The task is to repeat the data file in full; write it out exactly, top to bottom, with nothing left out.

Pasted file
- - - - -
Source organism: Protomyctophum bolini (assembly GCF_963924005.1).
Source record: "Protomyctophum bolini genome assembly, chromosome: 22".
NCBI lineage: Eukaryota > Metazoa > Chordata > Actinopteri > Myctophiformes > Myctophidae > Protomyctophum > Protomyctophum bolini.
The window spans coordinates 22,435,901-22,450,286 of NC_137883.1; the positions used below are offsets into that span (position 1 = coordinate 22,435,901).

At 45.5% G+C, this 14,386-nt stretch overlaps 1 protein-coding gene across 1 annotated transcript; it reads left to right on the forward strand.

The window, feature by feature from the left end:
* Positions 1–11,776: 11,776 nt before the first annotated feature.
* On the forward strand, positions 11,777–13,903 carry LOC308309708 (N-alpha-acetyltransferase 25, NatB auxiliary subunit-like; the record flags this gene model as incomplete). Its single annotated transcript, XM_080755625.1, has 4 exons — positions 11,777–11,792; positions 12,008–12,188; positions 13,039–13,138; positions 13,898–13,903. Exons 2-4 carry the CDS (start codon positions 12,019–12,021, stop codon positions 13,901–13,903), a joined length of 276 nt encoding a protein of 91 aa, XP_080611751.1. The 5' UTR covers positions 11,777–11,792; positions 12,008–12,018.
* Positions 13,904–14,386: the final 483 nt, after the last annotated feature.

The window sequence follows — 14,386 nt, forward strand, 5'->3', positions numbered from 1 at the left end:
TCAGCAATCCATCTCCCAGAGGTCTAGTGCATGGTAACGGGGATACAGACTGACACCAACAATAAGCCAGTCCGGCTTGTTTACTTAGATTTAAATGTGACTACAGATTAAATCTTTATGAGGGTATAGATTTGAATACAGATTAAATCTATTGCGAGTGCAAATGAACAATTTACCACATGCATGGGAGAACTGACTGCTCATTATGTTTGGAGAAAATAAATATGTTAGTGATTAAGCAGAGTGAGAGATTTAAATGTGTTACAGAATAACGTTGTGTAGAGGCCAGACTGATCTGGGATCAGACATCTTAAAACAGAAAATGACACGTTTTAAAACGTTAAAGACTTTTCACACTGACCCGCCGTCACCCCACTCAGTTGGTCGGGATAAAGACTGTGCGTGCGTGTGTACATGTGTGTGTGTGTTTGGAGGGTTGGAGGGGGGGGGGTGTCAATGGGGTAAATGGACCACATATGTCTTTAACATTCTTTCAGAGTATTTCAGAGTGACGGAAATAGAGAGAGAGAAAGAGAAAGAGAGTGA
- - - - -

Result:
Source organism: Protomyctophum bolini (assembly GCF_963924005.1).
Source record: "Protomyctophum bolini genome assembly, chromosome: 22".
NCBI lineage: Eukaryota > Metazoa > Chordata > Actinopteri > Myctophiformes > Myctophidae > Protomyctophum > Protomyctophum bolini.
The window spans coordinates 22,435,901-22,450,286 of NC_137883.1; the positions used below are offsets into that span (position 1 = coordinate 22,435,901).

At 45.5% G+C, this 14,386-nt stretch overlaps 1 protein-coding gene across 1 annotated transcript; it reads left to right on the forward strand.

The window, feature by feature from the left end:
* Positions 1–11,776: 11,776 nt before the first annotated feature.
* On the forward strand, positions 11,777–13,903 carry LOC308309708 (N-alpha-acetyltransferase 25, NatB auxiliary subunit-like; the record flags this gene model as incomplete). Its single annotated transcript, XM_080755625.1, has 4 exons — positions 11,777–11,792; positions 12,008–12,188; positions 13,039–13,138; positions 13,898–13,903. Exons 2-4 carry the CDS (start codon positions 12,019–12,021, stop codon positions 13,901–13,903), a joined length of 276 nt encoding a protein of 91 aa, XP_080611751.1. The 5' UTR covers positions 11,777–11,792; positions 12,008–12,018.
* Positions 13,904–14,386: the final 483 nt, after the last annotated feature.

The window sequence follows — 14,386 nt, forward strand, 5'->3', positions numbered from 1 at the left end:
TCAGCAATCCATCTCCCAGAGGTCTAGTGCATGGTAACGGGGATACAGACTGACACCAACAATAAGCCAGTCCGGCTTGTTTACTTAGATTTAAATGTGACTACAGATTAAATCTTTATGAGGGTATAGATTTGAATACAGATTAAATCTATTGCGAGTGCAAATGAACAATTTACCACATGCATGGGAGAACTGACTGCTCATTATGTTTGGAGAAAATAAATATGTTAGTGATTAAGCAGAGTGAGAGATTTAAATGTGTTACAGAATAACGTTGTGTAGAGGCCAGACTGATCTGGGATCAGACATCTTAAAACAGAAAATGACACGTTTTAAAACGTTAAAGACTTTTCACACTGACCCGCCGTCACCCCACTCAGTTGGTCGGGATAAAGACTGTGCGTGCGTGTGTACATGTGTGTGTGTGTTTGGAGGGTTGGAGGGGGGGGGGTGTCAATGGGGTAAATGGACCACATATGTCTTTAACATTCTTTCAGAGTATTTCAGAGTGACGGAAATAGAGAGAGAGAAAGAGAAAGAGAGTGA